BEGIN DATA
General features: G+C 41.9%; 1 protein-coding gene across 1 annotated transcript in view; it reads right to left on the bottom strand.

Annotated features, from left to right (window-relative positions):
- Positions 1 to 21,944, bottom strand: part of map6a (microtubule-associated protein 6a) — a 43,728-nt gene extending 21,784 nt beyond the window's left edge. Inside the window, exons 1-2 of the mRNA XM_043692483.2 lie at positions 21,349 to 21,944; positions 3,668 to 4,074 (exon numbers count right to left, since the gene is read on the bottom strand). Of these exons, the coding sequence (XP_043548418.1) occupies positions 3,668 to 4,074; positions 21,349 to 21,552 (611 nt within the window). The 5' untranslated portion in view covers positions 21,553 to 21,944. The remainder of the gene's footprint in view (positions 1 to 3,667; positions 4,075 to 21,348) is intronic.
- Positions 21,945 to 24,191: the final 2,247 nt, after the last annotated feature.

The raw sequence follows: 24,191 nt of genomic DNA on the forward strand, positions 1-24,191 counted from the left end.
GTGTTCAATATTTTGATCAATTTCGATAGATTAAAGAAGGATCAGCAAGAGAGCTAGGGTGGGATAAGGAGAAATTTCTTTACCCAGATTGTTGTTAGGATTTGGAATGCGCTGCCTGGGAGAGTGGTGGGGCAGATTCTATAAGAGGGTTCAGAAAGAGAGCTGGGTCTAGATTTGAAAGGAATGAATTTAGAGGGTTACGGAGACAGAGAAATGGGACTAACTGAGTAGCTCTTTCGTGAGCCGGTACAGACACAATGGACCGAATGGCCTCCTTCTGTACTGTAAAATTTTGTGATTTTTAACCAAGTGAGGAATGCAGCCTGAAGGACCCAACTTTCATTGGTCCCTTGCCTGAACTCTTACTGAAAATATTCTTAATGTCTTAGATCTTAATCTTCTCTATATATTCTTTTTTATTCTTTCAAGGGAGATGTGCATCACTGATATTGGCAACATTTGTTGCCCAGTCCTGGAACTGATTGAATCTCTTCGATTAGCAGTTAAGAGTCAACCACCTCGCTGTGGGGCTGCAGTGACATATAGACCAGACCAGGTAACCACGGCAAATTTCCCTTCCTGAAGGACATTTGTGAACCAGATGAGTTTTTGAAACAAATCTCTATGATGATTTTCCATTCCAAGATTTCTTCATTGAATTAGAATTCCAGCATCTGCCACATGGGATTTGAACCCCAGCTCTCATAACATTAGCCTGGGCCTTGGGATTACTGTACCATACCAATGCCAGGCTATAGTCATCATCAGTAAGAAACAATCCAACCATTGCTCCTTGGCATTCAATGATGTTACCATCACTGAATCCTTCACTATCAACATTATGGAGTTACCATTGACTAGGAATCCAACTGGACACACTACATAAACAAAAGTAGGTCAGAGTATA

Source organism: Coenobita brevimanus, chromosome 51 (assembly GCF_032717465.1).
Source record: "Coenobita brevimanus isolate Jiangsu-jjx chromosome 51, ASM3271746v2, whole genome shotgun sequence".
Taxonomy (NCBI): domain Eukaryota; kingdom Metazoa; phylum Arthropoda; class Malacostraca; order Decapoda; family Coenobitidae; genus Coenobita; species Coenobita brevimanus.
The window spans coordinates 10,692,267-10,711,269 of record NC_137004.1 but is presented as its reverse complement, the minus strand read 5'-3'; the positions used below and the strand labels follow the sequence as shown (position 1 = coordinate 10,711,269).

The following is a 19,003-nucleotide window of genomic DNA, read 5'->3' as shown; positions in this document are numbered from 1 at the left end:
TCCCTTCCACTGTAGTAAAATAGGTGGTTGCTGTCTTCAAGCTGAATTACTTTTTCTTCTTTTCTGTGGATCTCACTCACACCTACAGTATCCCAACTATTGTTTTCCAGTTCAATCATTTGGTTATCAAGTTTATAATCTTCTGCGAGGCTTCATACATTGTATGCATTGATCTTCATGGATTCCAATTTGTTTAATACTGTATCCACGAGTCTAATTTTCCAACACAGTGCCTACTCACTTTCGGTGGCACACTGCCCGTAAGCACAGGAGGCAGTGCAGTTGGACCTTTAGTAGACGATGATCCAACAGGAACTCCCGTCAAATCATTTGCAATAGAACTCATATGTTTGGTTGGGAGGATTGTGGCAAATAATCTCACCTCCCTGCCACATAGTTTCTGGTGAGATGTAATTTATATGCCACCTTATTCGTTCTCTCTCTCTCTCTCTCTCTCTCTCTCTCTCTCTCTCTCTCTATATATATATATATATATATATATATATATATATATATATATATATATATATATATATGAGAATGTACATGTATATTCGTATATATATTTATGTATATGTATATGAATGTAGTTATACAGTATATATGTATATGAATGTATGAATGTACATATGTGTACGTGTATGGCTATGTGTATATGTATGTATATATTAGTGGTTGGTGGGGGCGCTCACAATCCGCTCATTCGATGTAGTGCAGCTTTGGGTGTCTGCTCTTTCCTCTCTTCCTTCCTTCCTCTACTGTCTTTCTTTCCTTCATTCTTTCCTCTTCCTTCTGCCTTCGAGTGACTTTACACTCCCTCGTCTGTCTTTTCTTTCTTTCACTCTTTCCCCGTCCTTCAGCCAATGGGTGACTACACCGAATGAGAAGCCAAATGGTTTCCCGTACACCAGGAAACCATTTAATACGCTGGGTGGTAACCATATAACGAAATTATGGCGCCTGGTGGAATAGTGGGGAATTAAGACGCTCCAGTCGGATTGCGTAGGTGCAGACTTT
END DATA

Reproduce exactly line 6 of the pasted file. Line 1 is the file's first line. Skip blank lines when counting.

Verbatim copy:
GTGTTCAATATTTTGATCAATTTCGATAGATTAAAGAAGGATCAGCAAGAGAGCTAGGGTGGGATAAGGAGAAATTTCTTTACCCAGATTGTTGTTAGGATTTGGAATGCGCTGCCTGGGAGAGTGGTGGGGCAGATTCTATAAGAGGGTTCAGAAAGAGAGCTGGGTCTAGATTTGAAAGGAATGAATTTAGAGGGTTACGGAGACAGAGAAATGGGACTAACTGAGTAGCTCTTTCGTGAGCCGGTACAGACACAATGGACCGAATGGCCTCCTTCTGTACTGTAAAATTTTGTGATTTTTAACCAAGTGAGGAATGCAGCCTGAAGGACCCAACTTTCATTGGTCCCTTGCCTGAACTCTTACTGAAAATATTCTTAATGTCTTAGATCTTAATCTTCTCTATATATTCTTTTTTATTCTTTCAAGGGAGATGTGCATCACTGATATTGGCAACATTTGTTGCCCAGTCCTGGAACTGATTGAATCTCTTCGATTAGCAGTTAAGAGTCAACCACCTCGCTGTGGGGCTGCAGTGACATATAGACCAGACCAGGTAACCACGGCAAATTTCCCTTCCTGAAGGACATTTGTGAACCAGATGAGTTTTTGAAACAAATCTCTATGATGATTTTCCATTCCAAGATTTCTTCATTGAATTAGAATTCCAGCATCTGCCACATGGGATTTGAACCCCAGCTCTCATAACATTAGCCTGGGCCTTGGGATTACTGTACCATACCAATGCCAGGCTATAGTCATCATCAGTAAGAAACAATCCAACCATTGCTCCTTGGCATTCAATGATGTTACCATCACTGAATCCTTCACTATCAACATTATGGAGTTACCATTGACTAGGAATCCAACTGGACACACTACATAAACAAAAGTAGGTCAGAGTATA